[Other Topic] FCC plans for AM include all-digital discussions, digital receiver mandate

Blindowl1234

SatelliteGuys Pro
Dec 16, 2008
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SouthWest Ohio
I don't see all digital happening either. Perfect example is WLW that's 50KW. Anyway it can't get the signal thru the buildings in downtown Cincy. That's 15 miles away. Their answer was a low power FM station just for downtown
 

Iceberg

The No Pain Train
Supporting Founder
Nov 17, 2003
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None Your Business
By the way, chances are, if you scanned the "standard" FM band in the towns where you find HD, you'll also find that the programming you love has been thrown on a standard FM translator, receivable by a standard radio somewhere on the dial. It's one of the FEW reasons left for a broadcaster to use HD. Not for consumers, but to avoid ownership caps in their respective markets, since translators don't count!
I mentioned that in the other thread. CC (IHM) is doing that in Minneapolis
http://www.satelliteguys.us/xen/posts/3670854/
 

Iceberg

The No Pain Train
Supporting Founder
Nov 17, 2003
282
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None Your Business
and once you get outside of a "major" market the odds of HD radio are slim to none
I know Minnesota Public Radio is doing subchannels (I dont even call it HD) to get their "3rd" service (The Current) to some of the rural areas that only have 2 stations (MPR has 3 services) or to feed a translator

Other than them the only non Mpls station I know of is WHMH 101.7 in St Cloud. But its a 3 subchannel simulcast of their co-owned AM stations
 

Iceberg

The No Pain Train
Supporting Founder
Nov 17, 2003
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None Your Business
what do u think about this iceberg do you think FCC wheeler will mandate all AM stations to go digital if they can figure out to fix the dropout with the signal etc.
do you think radio that the fcc will mandate all am radio station to go digtal.i think they will and after that fm stations will go digital also.i know that nobody cant do anything about dropout i understand that also what you are talking about.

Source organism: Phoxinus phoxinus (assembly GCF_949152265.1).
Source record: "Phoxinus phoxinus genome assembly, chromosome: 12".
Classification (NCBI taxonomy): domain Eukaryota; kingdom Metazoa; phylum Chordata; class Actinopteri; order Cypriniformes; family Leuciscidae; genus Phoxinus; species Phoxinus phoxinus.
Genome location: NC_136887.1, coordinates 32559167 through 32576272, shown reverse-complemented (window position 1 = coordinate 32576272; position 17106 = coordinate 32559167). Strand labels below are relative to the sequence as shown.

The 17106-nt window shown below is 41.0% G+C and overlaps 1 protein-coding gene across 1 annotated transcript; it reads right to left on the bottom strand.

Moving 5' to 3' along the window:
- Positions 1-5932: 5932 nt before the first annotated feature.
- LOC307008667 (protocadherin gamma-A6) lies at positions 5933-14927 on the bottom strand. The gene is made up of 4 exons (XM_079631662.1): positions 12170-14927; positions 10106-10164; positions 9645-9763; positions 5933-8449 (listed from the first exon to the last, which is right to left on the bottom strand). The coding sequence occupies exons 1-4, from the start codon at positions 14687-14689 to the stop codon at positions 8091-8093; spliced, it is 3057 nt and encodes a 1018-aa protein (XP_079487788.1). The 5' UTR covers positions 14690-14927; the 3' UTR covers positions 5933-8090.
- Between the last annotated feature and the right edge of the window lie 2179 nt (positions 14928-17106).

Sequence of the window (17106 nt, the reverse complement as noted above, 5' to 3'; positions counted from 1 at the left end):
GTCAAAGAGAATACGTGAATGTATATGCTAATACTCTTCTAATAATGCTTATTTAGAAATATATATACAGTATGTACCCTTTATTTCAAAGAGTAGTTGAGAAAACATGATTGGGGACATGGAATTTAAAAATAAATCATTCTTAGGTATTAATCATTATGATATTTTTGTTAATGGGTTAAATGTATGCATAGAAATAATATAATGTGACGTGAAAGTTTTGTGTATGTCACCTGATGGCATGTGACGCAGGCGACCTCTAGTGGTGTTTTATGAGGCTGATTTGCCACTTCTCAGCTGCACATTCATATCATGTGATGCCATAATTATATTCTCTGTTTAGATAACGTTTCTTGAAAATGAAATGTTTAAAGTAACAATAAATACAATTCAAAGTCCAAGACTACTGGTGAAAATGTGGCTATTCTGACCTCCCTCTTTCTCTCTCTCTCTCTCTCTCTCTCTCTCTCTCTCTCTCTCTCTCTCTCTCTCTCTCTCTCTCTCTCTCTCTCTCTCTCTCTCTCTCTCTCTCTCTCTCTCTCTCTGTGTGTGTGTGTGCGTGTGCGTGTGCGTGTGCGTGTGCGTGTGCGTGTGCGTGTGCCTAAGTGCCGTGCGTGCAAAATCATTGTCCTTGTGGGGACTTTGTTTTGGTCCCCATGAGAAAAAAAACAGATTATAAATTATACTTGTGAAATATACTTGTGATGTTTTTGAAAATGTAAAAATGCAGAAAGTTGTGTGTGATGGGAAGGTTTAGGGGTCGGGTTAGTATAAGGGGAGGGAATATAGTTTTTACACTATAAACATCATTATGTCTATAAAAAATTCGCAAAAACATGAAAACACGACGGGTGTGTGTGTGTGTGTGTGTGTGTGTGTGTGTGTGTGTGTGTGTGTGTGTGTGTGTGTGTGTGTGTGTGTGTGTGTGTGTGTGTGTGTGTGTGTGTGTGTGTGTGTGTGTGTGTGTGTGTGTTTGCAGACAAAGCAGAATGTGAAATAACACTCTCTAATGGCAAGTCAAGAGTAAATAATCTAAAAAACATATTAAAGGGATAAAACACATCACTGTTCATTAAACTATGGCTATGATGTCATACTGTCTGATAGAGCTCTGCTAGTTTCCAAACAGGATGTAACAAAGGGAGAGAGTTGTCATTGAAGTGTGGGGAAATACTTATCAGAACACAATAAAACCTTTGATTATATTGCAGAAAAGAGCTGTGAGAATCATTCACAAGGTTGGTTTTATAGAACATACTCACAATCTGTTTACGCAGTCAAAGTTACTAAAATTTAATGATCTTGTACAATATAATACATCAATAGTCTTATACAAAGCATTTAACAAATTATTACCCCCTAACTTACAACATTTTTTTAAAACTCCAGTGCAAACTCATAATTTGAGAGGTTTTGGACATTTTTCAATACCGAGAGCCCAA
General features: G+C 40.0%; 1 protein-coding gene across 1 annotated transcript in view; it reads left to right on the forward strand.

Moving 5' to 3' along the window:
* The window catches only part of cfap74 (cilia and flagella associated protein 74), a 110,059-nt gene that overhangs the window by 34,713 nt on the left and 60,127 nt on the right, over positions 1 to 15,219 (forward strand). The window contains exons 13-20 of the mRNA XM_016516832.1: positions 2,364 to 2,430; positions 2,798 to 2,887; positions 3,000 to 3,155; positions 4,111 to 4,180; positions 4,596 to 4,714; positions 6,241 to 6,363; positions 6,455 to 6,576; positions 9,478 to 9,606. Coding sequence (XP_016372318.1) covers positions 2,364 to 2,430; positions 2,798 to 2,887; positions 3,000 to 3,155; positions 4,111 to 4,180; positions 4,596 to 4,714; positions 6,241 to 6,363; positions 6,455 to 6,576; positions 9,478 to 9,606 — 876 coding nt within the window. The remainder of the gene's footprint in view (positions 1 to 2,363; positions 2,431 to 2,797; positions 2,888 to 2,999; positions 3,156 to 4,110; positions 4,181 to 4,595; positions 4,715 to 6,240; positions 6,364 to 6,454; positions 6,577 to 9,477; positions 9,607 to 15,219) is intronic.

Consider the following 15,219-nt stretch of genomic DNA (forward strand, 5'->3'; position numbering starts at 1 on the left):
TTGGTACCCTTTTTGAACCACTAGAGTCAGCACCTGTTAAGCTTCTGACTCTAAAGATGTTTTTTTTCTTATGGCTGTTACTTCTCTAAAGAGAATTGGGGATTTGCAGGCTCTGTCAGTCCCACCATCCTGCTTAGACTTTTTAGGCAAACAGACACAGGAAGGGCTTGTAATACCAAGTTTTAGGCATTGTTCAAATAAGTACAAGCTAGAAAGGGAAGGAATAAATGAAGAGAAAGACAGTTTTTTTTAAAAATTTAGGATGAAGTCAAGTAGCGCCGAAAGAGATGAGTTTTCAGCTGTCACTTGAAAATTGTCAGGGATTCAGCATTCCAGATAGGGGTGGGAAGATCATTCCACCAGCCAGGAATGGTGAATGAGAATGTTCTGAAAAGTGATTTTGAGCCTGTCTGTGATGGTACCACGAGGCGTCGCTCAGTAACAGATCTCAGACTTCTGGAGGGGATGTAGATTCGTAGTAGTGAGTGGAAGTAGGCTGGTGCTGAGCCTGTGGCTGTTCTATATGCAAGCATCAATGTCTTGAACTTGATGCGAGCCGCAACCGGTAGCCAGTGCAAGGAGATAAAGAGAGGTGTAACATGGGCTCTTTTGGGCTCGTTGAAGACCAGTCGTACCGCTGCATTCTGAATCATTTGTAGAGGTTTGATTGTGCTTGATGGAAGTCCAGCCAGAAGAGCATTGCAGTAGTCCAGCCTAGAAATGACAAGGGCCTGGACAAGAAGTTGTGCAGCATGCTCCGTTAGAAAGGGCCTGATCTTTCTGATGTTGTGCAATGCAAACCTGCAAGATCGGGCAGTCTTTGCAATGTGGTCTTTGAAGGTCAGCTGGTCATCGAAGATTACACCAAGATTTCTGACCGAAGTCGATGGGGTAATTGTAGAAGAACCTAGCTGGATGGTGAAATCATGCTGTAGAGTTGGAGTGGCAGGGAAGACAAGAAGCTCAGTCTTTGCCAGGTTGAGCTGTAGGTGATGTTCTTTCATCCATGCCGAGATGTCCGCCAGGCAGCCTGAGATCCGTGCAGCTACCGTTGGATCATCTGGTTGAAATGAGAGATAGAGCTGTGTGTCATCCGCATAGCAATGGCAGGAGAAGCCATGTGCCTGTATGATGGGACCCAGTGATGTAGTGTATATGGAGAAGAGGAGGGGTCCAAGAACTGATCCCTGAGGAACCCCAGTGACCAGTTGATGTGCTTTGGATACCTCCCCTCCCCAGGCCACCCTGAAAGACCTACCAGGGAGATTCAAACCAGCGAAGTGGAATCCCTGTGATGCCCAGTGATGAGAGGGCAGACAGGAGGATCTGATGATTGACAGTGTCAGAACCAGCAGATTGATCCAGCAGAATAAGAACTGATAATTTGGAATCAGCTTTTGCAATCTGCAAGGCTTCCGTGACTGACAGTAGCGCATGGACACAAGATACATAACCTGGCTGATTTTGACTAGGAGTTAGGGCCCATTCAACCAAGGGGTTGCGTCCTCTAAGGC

do you think it the next one or two years all stations will go digital if they are mandated by the fcc
i just wanted to know what was your opinion to my question the reason i am asking is because i am new to hd radio and i may ask the stupid questions but i sometime have questions that are appreciated asking.i know that hd radio is not hd why do they call it hd radio?maybe in a couple of years all the stations will be digital.i just relayed the article for you guys and take a look and let me know what you think of chairmens wheeler of all the am stations to go digital.
i went up to lagrange yesterday and i took my hd radio with me i got over 67 channels and i listen to a variety of them i like it so much.but when i got home there was no hd radio channels all fm channels.maybe in the future we could see alot more added.i understand you guys do not want radio to go digital but i do it is something neat that is coming in the future be ready for it the fcc will mandate all radio stations to go digtal.
lets make it real simple so even YOU understand
no matter how many times you ask
no matter how many times you change the words
no matter how many times you add more to the paragraph

your question is STILL THE SAME and the ANSWER is STILL THE SAME

 
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bluegras

Thread Starter
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Apr 18, 2008
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you guys dont realize this is something i am so passionate its like trying to get tunein radio to come to dish as app so you can listen to your radio stations on tunein.i hope you guys understand it might happen now or happen in the future.

Allen
 

radio

"On the Air" in MI
Pub Member / Supporter
Oct 13, 2007
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West Central Michigan
I don't know why I'm bothering but.....here we go (again.)

There's a difference between a passion, and the reality of economics which runs an industry. I collect laserdiscs for fun, but I don't expect the home video industry to bring back laserdiscs to store shelves. Even in their day, they were only for the "high dollar" collector who didn't want VHS or Beta. It's FUN to catch a great LD which was never put on DVD, but it's the rarity that makes it a fun HOBBY. It's NOT coming back. It's an extreme niche activity. So is the broadcasting of HD for listeners' benefit. HD is only used now for (desperate??) broadcasters to look bigger by "signal count" on translators in already saturated markets, or to relay a signal to another market, thus no need of a consumer having an HD radio to hear their "other" programming channels in most cases.